‘White Lie’ professor Jessica Krug exposes the fallacy of identity politics
The most shocking thing about the Jessica Krug scandal is that people are shocked by it. Sure, Krug’s behavior was immoral, deceitful and cynical. For a white Kansas-born academic to pretend to be a North African-descended black woman or a Caribbean-descended black woman from The Bronx — she liked to mix it up — is out of order. But it isn’t shocking. Not today. Not in an era in which people are more often rewarded for their identities, especially if it’s a victim identity, rather than for their achievements.
Krug was an associate professor at George Washington University. Her academic focus was on Africa and the African diaspora. Fellow academics, and observers more broadly, are now asking why someone would do such a thing and how she could get away with it. The question of how she got away with it is a good one, not least for anyone who has seen the cringing videos of Krug speaking in a clearly phony slangish New York accent or, worse, teaching people salsa dancing. She salsa-dances like someone who thinks Chipotle is the high-point of Latino cuisine. Why the clever teachers and students at GWU didn’t twig that this was all a bit forced, all a bit am-dram, is something worth interrogating.
One likely reason is that, whatever about her patter and her dance moves, Krug performed academic wokeness to perfection. As one report says, she was a favorite among students because she was so good at “dismantling whiteness” and “calling out anti-blackness.” One student praised her “recasting” of the “Eurocentric” view of world history.
It seems that in the academic setting of GWU a professor who wore bright colors (apparently she put on over-the-top Latino garb even for quite formal settings) and who “dismantled whiteness” was instantly seen by students and others as authentic. There is something tragicomic about privileged, upper middle-class students nodding along as a white woman from Kansas wearing ethnic fancy-dress tells them how awful whiteness is.
So all of this is on Krug’s colleagues and students and supporters, too. There is a symbiotic relationship, surely, between what the academy and the cultural elites expect of black or Latino intellectuals today and how Krug performed. She was able to get into woke publishing circles and to win the praise of privileged students because she gave them what they wanted: a performance of authenticity, a denunciation of whiteness, a marshalling of her identity (in this case a fake identity) to the end of titillating a cultural elite that now loves nothing more than to be told how foul and destructive whiteness and the West have been by people who have apparently experienced their ”structural oppressions.”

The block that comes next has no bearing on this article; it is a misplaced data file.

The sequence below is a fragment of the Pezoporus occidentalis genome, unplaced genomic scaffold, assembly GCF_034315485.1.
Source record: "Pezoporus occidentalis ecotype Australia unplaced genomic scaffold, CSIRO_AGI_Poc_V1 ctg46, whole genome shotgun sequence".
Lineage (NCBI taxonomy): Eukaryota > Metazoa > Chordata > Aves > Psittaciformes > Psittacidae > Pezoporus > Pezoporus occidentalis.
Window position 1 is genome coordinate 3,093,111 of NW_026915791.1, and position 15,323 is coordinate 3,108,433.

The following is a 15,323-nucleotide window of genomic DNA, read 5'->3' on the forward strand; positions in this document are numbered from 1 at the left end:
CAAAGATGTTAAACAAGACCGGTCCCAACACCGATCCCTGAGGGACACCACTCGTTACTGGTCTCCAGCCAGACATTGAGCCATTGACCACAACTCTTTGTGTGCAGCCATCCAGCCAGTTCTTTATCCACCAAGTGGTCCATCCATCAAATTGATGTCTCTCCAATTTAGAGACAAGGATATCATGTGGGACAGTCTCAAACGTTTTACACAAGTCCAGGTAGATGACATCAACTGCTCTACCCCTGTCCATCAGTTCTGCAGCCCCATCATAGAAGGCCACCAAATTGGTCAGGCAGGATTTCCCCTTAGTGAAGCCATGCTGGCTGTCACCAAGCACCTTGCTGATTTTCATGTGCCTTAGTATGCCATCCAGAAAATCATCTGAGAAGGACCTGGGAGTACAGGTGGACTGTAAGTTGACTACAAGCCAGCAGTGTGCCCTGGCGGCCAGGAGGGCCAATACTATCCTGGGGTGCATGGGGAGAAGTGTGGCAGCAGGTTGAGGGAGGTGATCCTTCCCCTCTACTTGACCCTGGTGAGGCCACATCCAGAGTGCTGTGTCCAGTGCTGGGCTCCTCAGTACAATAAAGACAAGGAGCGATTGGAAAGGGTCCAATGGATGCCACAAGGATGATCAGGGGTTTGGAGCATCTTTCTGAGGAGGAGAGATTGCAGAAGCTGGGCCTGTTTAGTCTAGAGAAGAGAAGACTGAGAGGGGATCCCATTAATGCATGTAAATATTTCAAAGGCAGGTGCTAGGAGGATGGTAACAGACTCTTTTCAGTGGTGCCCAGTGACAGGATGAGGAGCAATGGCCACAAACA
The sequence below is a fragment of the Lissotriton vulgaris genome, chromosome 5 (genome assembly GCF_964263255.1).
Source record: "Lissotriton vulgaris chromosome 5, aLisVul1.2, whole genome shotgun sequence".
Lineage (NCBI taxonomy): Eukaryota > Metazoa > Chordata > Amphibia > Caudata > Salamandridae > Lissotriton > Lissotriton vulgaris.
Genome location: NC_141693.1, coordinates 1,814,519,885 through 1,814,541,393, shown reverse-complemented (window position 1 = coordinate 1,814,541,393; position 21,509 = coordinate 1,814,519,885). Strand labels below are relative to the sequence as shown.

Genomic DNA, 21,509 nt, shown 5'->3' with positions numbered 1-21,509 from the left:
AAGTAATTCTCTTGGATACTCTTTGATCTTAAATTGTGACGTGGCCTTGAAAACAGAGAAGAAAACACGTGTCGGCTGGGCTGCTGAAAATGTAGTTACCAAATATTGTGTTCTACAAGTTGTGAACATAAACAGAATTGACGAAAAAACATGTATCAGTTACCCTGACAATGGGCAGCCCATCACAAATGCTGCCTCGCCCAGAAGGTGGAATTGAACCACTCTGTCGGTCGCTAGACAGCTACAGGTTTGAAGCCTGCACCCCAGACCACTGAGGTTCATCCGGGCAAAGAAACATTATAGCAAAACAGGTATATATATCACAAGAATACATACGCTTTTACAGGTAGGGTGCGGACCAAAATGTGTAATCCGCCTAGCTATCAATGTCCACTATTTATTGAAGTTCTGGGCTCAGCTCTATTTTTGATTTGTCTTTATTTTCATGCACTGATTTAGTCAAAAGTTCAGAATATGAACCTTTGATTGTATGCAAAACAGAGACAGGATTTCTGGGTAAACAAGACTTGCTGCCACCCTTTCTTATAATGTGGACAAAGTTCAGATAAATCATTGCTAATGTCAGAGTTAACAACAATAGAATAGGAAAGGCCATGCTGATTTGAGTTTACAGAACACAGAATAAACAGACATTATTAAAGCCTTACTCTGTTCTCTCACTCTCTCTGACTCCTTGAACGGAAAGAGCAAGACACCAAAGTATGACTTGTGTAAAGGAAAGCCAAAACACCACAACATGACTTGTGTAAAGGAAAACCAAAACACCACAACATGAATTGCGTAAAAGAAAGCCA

The real problem here is not Krug — there will always be liars and fakers. It’s the politics of identity. It’s the identitarian culture that has exploded in the Anglo-American world, especially on its campuses, in which where you come from counts for more than what you do, in which your skin color trumps your achievements, and in which having suffered at the hands of “whiteness” or other “structural” horrors gives you an instant right to be taken seriously and even to be flattered and fawned over.
“As a black woman,” “As a gay man,” “As a non-binary Muslim person” . . . this is the lingua franca of the identitarian era. You are taken more seriously depending on the exoticness of your identity, which is why people declare their identity before they make their statement. The identitarian culture confers authenticity on minority identities and it rewards claims to victimhood. If, in such circumstances, people start to invent an identity, or to exaggerate their own identity, is that really surprising?
Indeed, all identity politics is arguably fake. There are the more extreme examples like Krug and Rachel Dolezal, the former white NAACP worker who pretended for years to be black. But there are also milder versions of identitarian overreach.
Think Elizabeth Warren insisting she has Native American heritage. Or the instances of people identifying as disabled. Or just think about very plummy political activists or writers insisting, with not a shred of evidence, that they are victims of structural oppression.
Identity politics encourages the cultivation of identities that are exaggerated, reimagined or simply made up. If people know they will be listened to, and possibly even rewarded with newspaper columns and book deals, if they can show that their identity is one of oppression and difficulty and at odds with the tyranny of whiteness, then they will do what they can to present themselves as all of those things. Krug’s salsa-dancing may be out of step, but her blacking-up fakery was entirely in step with our warped culture that values victimhood over autonomy.
Brendan O’Neill is editor of Spiked, from which this column was adapted.
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